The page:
Lots of things are possible, not everything is probable. Understanding the real issue with statistics is harder than some may think.
America’s past time
There is a baseball myth called the “first pitch strike”. It is predicated on the assumption the pitcher will throw a strike as his first pitch to get ahead on the pitch count. It is not a bad theory since getting up on the batter early has it’s advantages. However, batters over the years have grown patient in the box and opted not to swing away. There are several reasons, the biggest one being as a team it increases the pitch count. If the pitcher gets ahead on the count they will have their full arsenal available placing the batter in tough spot. Baseball is not just a game of players, there are tons of statistics. When you study the statistics you get interesting information. Hence the myth of the first pitch strike.
How does that relate to self defense shootings? Many rely on statistics as their basis for certain beliefs; which leads to tactics; which leads to training. They are quick to jump on a bandwagon because of a number. The interesting part to the baseball analogy is all the different variables. Variables such as is this the “first” pitch of the game, first time seeing the pitcher, first time in the ballpark, first time up to bat in the inning. The list goes on and on and the statistics for each are elaborate. The bottom line is a batter in the major league has developed skill. The skill necessary to be in the big leagues. Stepping into the batter’s box he takes a full array of skill and strategy. They have to be able to meld probability with reality.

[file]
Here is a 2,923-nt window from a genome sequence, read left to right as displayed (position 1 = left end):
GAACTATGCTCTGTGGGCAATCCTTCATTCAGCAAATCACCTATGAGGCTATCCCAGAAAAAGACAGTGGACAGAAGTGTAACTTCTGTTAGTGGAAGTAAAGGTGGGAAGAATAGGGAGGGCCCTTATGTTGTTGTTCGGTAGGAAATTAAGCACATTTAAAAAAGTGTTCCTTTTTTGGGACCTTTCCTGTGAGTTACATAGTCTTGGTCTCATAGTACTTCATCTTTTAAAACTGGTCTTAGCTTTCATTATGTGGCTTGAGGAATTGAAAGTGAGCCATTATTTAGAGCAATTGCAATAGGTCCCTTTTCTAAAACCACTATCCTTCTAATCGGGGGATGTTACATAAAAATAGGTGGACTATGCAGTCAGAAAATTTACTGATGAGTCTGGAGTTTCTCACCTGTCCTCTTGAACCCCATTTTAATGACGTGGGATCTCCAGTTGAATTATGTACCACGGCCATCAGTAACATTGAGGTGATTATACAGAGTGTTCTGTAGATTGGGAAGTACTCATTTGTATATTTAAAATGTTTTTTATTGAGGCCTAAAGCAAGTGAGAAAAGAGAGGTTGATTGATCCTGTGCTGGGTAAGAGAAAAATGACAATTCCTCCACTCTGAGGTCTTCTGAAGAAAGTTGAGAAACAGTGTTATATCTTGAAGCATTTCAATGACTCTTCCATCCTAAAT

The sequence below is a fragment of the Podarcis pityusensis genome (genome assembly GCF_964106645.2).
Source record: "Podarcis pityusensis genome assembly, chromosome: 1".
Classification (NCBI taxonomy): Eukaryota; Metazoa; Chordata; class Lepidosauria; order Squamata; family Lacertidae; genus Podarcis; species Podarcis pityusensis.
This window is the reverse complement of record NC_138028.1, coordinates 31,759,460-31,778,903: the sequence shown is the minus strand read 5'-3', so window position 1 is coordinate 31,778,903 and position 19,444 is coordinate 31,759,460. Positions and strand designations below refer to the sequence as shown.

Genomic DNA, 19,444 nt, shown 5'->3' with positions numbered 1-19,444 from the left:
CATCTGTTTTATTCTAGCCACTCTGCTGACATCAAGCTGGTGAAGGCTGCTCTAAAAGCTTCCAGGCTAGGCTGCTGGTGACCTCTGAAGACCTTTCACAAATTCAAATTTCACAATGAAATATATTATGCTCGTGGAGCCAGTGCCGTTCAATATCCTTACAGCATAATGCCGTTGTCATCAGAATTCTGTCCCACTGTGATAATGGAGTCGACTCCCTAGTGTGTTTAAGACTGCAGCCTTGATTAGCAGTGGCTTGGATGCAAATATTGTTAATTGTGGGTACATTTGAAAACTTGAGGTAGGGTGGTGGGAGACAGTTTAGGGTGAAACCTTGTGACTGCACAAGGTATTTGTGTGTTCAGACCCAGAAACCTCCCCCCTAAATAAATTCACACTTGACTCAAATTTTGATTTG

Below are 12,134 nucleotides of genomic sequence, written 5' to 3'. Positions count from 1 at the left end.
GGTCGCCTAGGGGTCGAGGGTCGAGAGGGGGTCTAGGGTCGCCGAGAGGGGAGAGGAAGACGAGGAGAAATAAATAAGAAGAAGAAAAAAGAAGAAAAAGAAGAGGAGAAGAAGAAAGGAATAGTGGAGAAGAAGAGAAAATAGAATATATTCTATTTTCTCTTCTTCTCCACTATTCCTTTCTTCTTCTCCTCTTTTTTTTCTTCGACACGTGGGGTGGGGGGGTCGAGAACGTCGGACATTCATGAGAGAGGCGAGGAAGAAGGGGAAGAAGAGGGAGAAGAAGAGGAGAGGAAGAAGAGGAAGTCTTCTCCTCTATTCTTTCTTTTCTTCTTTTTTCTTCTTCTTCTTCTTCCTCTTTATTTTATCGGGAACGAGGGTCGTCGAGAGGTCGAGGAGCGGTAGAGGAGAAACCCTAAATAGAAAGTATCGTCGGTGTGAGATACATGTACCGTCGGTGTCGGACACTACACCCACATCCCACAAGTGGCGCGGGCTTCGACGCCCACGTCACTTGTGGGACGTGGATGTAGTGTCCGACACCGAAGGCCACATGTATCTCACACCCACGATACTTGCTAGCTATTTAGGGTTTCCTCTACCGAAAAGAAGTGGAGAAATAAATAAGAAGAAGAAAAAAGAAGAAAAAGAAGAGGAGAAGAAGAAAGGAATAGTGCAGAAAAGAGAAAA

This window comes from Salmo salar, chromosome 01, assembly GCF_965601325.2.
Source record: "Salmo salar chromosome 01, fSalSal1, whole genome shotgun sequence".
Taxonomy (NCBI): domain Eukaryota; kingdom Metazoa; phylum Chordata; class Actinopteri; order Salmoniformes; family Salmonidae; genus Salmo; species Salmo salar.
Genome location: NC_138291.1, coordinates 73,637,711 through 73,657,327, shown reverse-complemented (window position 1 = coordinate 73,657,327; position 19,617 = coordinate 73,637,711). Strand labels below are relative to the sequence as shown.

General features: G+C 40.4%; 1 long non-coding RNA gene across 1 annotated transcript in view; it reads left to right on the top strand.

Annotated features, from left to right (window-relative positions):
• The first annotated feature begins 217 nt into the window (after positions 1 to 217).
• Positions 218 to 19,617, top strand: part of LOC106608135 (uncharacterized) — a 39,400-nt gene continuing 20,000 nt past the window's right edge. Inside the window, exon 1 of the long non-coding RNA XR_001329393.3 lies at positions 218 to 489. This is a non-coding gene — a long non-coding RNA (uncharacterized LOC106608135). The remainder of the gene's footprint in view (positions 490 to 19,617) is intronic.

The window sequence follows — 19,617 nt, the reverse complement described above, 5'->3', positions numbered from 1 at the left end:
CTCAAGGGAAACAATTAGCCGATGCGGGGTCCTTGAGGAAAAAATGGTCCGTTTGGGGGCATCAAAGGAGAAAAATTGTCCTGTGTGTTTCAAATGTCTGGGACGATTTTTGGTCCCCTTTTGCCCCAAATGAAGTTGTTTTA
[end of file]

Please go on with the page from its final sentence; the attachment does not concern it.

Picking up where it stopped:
Well rounded gunfighters
That is something I don’t often see in this industry. Yes, there is a high probability of being in a gunfight at close range. Reports collected of such shootings show interesting information. However, if you are not a police officer how relative are the numbers to you and vice versa? I think it is sensible to expect a close range gunfight. If you are out and about in a crowded area the suspect will need proximity to impose his will. What I am opposed to is when statistics are used as a justification not to practice at being a well rounded gunfighter. The harsh reality is statistics only favor you when they work in your favor. So, no matter how small the percentage is, there is still a probability it won’t happen.
You’re just lazy
To put it another way, with mass shootings becoming more popular are people putting more effort into their marksmanship training. Since many of these events take place in large areas where distance is present will they truly be prepared? Some argue the probability of being in a mass shooting event are lower than being robbed at gunpoint. I get it, but does that condone avoiding other facets to being a well rounded gunfighter. Do people use statistics to cover up being lazy in other words. To avoid working on their weakness or areas of improvement.
Don’t fall victim to statistics without giving thought to the big picture. There is always someone on the losing side of statistics, don’t let it be you.
"Baseball is the only field of endeavor where a man can succeed three times out of ten and be considered a good performer." Ted Williams, Major League Baseball Player and Hall of Famer